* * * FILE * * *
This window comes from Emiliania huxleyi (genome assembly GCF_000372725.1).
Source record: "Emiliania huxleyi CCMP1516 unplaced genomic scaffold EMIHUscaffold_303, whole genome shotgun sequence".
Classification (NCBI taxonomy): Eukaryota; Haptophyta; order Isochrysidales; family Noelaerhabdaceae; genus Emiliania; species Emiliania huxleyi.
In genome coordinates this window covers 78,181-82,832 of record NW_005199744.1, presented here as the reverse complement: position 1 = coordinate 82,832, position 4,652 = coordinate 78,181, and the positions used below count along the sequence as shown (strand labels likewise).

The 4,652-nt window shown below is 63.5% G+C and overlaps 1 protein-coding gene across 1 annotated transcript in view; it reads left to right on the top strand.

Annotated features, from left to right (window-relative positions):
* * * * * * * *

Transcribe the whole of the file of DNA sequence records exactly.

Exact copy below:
This window comes from Emiliania huxleyi (genome assembly GCF_000372725.1).
Source record: "Emiliania huxleyi CCMP1516 unplaced genomic scaffold EMIHUscaffold_303, whole genome shotgun sequence".
Classification (NCBI taxonomy): Eukaryota; Haptophyta; order Isochrysidales; family Noelaerhabdaceae; genus Emiliania; species Emiliania huxleyi.
In genome coordinates this window covers 78,181-82,832 of record NW_005199744.1, presented here as the reverse complement: position 1 = coordinate 82,832, position 4,652 = coordinate 78,181, and the positions used below count along the sequence as shown (strand labels likewise).

The 4,652-nt window shown below is 63.5% G+C and overlaps 1 protein-coding gene across 1 annotated transcript in view; it reads left to right on the top strand.

Annotated features, from left to right (window-relative positions):